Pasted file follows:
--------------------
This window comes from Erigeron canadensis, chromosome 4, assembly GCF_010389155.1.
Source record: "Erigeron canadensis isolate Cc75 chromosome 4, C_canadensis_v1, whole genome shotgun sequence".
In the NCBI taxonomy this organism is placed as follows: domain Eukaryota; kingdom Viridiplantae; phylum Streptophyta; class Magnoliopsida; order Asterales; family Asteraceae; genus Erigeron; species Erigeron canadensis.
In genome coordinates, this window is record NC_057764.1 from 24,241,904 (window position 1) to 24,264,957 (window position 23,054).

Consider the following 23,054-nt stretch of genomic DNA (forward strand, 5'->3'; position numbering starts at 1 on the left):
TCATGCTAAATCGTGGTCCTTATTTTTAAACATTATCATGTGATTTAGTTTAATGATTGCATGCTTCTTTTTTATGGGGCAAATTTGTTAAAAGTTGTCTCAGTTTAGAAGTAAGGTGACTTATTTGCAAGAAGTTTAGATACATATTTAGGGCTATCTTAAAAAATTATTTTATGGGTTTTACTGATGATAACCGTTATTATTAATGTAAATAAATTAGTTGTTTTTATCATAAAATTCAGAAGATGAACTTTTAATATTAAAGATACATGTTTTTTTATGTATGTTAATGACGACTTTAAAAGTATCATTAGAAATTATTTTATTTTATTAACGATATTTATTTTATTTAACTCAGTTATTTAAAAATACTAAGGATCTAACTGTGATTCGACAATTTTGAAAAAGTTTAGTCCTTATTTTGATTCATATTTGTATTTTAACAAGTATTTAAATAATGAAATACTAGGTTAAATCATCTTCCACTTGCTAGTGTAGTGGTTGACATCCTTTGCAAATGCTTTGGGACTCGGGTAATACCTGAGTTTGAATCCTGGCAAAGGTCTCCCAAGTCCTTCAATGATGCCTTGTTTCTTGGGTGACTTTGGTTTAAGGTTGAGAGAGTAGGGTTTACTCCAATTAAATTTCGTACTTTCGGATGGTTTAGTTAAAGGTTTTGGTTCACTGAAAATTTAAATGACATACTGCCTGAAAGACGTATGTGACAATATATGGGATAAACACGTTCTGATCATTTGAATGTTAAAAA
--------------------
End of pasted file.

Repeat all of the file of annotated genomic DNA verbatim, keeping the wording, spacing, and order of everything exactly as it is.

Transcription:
This window comes from Erigeron canadensis, chromosome 4, assembly GCF_010389155.1.
Source record: "Erigeron canadensis isolate Cc75 chromosome 4, C_canadensis_v1, whole genome shotgun sequence".
In the NCBI taxonomy this organism is placed as follows: domain Eukaryota; kingdom Viridiplantae; phylum Streptophyta; class Magnoliopsida; order Asterales; family Asteraceae; genus Erigeron; species Erigeron canadensis.
In genome coordinates, this window is record NC_057764.1 from 24,241,904 (window position 1) to 24,264,957 (window position 23,054).

Consider the following 23,054-nt stretch of genomic DNA (forward strand, 5'->3'; position numbering starts at 1 on the left):
TCATGCTAAATCGTGGTCCTTATTTTTAAACATTATCATGTGATTTAGTTTAATGATTGCATGCTTCTTTTTTATGGGGCAAATTTGTTAAAAGTTGTCTCAGTTTAGAAGTAAGGTGACTTATTTGCAAGAAGTTTAGATACATATTTAGGGCTATCTTAAAAAATTATTTTATGGGTTTTACTGATGATAACCGTTATTATTAATGTAAATAAATTAGTTGTTTTTATCATAAAATTCAGAAGATGAACTTTTAATATTAAAGATACATGTTTTTTTATGTATGTTAATGACGACTTTAAAAGTATCATTAGAAATTATTTTATTTTATTAACGATATTTATTTTATTTAACTCAGTTATTTAAAAATACTAAGGATCTAACTGTGATTCGACAATTTTGAAAAAGTTTAGTCCTTATTTTGATTCATATTTGTATTTTAACAAGTATTTAAATAATGAAATACTAGGTTAAATCATCTTCCACTTGCTAGTGTAGTGGTTGACATCCTTTGCAAATGCTTTGGGACTCGGGTAATACCTGAGTTTGAATCCTGGCAAAGGTCTCCCAAGTCCTTCAATGATGCCTTGTTTCTTGGGTGACTTTGGTTTAAGGTTGAGAGAGTAGGGTTTACTCCAATTAAATTTCGTACTTTCGGATGGTTTAGTTAAAGGTTTTGGTTCACTGAAAATTTAAATGACATACTGCCTGAAAGACGTATGTGACAATATATGGGATAAACACGTTCTGATCATTTGAATGTTAAAAA